Page:Black's Law Dictionary (Second Edition).djvu/439

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EPISCOPACY

EPISCOPACY. The office of overlooking or oveiseeing; the office of a bishop, who is to overlook and oversee the concerns of the church. A form of church government by diocesan bishops. Trustees of Diocese of Central New York v. Colgrove, 4 Hun (N. Y.) Jflili.

EPISCOPALIA. In ecclesiastical law. Syiiodiils. pentecostnis, and other customary payments from the clergy to their diocesan bishop, formeriy collected by the rural deans. Cowell.

EPISCOPALIAN. Of or pertaining to episcopacy, or to the Episcopal Ciiurch

I-JPISCOPATE. A lilshopric. The dignity or oiiice or a bishop.

EPISCOI-‘US. In the civil law. All ulerseer; an inspector. A muiilcipul officer who had the charge and oversight of the bread and other provisions whlch served the citizens for their daily food. Vicat.

In medieval history. A bishop; a bishop of the Christian church. —}}piscopus pnerorlun. It was an old custom that upon certain fe-ists some lay person should plait his hair, and put on the garments of a bishop, and in them pretend to exercise episcopal jurisdiction, and do several ludicrous actions, for which reason he was called "bishop of the boys :" and Lliis custom obtained in Ime- liind long after several constitutions were made to abolish it. Biount.

Episcopus alter-his rnanrlato qnnrn re- gis non tenetur obtemperare. Co. Litt. 134. A bishop needs not obey any mandate save the liing’s.

Episcopus tenelst plncitlun, in curia. oh:-istianitotis, do fin quiz mere Innt spit-itualia. 12 Coke, 4-1. A Iiishop may hold plea in a Court Christian of things merely spirltiiai.

EPISTOLA. A latte a charter; nn Instrument in writing for conveyniice of lands

or assurance of contracts. Calvin; Spel- man. EPISTOLE. In the civil law. Rescrlpts;

opinions given by the euiperors in cases sub- united to them for decision.

Answers of the emperors to petitions.

The answers or counsellors, (iuri‘s—cmisul- H.) as Ulpian and others, to questions of law proposed to them, were also called “c1ii‘.~2i'ola2."

Opinions written out The term originally signified the same as meraz. Vicat

EPOCH. The time at which a new computation is begun; the time whence dates are numbered. Eric. Loud.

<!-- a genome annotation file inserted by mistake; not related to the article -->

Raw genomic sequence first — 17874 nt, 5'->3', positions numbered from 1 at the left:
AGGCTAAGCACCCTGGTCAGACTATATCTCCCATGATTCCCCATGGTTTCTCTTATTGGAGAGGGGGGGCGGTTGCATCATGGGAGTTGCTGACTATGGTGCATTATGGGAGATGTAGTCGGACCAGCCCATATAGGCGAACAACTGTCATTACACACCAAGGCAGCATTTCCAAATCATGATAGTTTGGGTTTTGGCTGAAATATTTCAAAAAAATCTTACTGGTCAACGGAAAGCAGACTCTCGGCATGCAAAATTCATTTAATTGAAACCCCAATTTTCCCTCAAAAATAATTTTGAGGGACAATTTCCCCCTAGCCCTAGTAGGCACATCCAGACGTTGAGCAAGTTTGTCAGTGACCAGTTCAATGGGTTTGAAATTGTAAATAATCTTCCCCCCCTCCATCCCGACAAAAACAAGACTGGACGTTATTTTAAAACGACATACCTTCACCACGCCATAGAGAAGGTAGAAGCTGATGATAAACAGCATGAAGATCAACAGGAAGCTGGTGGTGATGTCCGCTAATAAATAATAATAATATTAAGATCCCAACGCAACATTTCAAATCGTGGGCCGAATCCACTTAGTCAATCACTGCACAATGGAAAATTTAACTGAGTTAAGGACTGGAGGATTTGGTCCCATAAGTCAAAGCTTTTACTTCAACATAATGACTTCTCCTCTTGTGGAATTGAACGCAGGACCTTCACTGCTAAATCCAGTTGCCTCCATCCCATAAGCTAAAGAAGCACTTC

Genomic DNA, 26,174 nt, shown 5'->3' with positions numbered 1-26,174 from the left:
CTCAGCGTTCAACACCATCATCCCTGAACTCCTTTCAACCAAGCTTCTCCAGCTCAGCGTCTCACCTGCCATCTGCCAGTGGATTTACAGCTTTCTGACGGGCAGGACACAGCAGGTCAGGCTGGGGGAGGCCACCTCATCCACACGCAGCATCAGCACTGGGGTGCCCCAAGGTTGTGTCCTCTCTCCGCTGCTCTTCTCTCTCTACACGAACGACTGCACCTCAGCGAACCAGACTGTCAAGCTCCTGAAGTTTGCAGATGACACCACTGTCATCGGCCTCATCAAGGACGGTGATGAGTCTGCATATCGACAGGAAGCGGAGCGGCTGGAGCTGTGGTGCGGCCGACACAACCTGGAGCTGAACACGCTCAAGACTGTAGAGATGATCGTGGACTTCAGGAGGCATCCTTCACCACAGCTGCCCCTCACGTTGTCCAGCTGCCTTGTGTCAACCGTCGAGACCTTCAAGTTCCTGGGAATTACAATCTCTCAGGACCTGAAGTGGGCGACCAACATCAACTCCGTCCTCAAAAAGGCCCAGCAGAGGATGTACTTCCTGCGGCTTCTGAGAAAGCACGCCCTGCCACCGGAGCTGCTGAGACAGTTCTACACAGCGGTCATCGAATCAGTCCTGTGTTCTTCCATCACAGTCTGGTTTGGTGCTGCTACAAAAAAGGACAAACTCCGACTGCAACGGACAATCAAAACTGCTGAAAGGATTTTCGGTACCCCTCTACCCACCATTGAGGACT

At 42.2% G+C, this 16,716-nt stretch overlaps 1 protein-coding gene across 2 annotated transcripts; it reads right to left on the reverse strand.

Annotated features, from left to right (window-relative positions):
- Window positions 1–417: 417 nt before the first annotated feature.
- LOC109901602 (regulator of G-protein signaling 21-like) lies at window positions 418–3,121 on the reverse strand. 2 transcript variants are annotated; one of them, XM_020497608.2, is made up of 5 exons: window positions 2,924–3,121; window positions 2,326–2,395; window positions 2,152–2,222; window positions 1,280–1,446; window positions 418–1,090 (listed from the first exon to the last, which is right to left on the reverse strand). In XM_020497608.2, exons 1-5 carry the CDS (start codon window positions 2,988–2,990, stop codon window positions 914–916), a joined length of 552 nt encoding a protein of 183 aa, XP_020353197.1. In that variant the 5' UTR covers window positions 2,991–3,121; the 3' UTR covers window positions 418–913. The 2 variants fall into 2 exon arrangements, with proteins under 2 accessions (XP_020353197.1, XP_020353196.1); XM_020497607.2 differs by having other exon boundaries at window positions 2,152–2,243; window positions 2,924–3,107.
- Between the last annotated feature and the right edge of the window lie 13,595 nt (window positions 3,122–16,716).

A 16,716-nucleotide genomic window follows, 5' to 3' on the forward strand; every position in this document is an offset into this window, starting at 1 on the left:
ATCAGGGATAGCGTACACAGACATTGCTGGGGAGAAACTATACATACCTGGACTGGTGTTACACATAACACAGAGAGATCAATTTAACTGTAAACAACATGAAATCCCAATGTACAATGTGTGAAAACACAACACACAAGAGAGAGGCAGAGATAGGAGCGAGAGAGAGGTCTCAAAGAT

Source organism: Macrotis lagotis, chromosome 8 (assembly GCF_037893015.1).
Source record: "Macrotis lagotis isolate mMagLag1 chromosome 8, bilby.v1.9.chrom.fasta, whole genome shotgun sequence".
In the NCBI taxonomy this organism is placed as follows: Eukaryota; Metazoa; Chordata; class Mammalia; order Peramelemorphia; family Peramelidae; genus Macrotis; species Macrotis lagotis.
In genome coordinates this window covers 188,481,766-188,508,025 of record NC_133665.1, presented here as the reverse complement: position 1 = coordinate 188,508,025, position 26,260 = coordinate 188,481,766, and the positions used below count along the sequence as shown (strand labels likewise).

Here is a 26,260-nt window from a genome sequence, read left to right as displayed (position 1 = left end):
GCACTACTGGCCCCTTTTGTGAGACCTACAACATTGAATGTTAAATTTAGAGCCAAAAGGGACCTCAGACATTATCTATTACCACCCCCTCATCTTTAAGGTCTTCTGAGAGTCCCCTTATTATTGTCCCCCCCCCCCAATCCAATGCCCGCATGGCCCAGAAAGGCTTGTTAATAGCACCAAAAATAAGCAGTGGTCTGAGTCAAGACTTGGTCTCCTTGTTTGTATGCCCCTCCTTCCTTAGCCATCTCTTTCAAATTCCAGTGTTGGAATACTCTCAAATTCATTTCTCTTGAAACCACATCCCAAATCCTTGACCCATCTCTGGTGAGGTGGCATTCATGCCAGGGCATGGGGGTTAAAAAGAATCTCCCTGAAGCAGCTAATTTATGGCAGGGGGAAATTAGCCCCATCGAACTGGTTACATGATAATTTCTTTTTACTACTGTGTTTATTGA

EQUAL. Alike: uniform; on the same plane or level with respect to efiiciency,

431

EQUALIZATION

worth value, n.uJounI;, or rights. People v. llulfnian, 116 I11. 587, 5 N. E. 000, 56 Am. Rep. 793.

—Equal and uniform taxation. Taxes are said to be "equal and uniform" when no pt-is a or class of persons in the taxing district, whether it be a suite. county, or city, is taxed at a different rate than are niher persons in the same district upon the same vnlue or the same thing, and where the objecls of taxation are the same, by whriuisueler onncd oi wli-ilsoei-er they may lie. i\uriis v. W 1. 57 Tex. 6-ll: People v, Whyior, -ll ‘ai The Railroad Tax Cases (C. C.) . T3 Uttaxia Loiinty V Nelson, 19 Kim. .‘.’3‘l.—Equi3.l degree. Persons are siiid to be ii-lated lo a decedent "in equal degree" when tlirv are all removed by an equal number of ste cross from the common uuuzslur.

lli'_L'ius. 21 N. J. E]. 102: IIUIIJIBS v, BE) ‘l‘(nn. 4:16. 14 S. \l'. 930. 10 L. R. —].-Tqnal protection of the laws. equni protection of the laus of a slate is extended to persons within its jl.il'lS(litfi()lJ, with- in the meaning of the constitutional requiremcnt, \Till-El ils courts are open to them on the same conditions as to olliers. vxith like rules of evidence and modes of procerlure, for the security of their persons and pi-uppity, the prevention and rerlrrss of wrrmes, and the en- forceinent of ('O'[Itl‘f‘lClS; when thev [ire subjected to no restrictions in the nrqiusition of prop- erty, the enjoyment of pBl‘s0l.lnl liiierty, and the pursuit of happiness, which do not generally alfr-ct others: when they are liable to no (lill(‘I' or greater burdens and charges than such us are laid upon others; and when no (lIffi‘i‘PlJl


or irre-itcr punishment is enforced acninst ihr-in ' 5 fit!‘ v. l\innt- St,

for a violation of the lows.

omi=r_v. 94 Me. 192. 47 All 16 90 Am.

And see Duncan v. lllissnuri. _ . 14 Sup. Ct. 570. 39 L. Pd. -1


. ; (‘ntting v, C

. "1" S‘ . Ct. 30. 445 L Frl “tote Ihnril .. Central R. n. 9 X. J Law.

. : i\Iinnc:ipolis & St. L. R. (‘O

. 129 U. S. 26. 9 Sup. Ct. 207. 32

L Ed. .735.

EQUALITY. Tiie comlitiou of [ms -1-ssing

the szune lights. privile-,:cs, and iiiiiuunities, and being liable to the same duties.

Equality 15 equity. Fran. Max. 9, max. 3. Thus, where an heir buys in an incum- hrauce for less than is due upon it. (except it be to protect an incumbrance to which he himself is entitled.) he shall be niioueil no more than what he really paid for it, as agnnist other lncuunlirnncers upon the estate. 2 Vent. 353; 1 Vern. 49; 1 Salli. 155.

EQUALIZATION. The nct or process of making equal or liiiuging about conformity to a common standard. The process of equalizing assessments or taxes, as performed by "boiirds of equ.-ili7.at_i(in" in various states, consists in comparing the assessments made by the local ofhcers of the various counties or other taxing districts within the jurisdiction of the l)oni'l:l and reducing them to 51 common and uniform basis. increasing or diminishing by such percentage as may he necessary, so as to bring about, within the entire territory nffected, a uniform and equal ratio between the assessed vaiue and the


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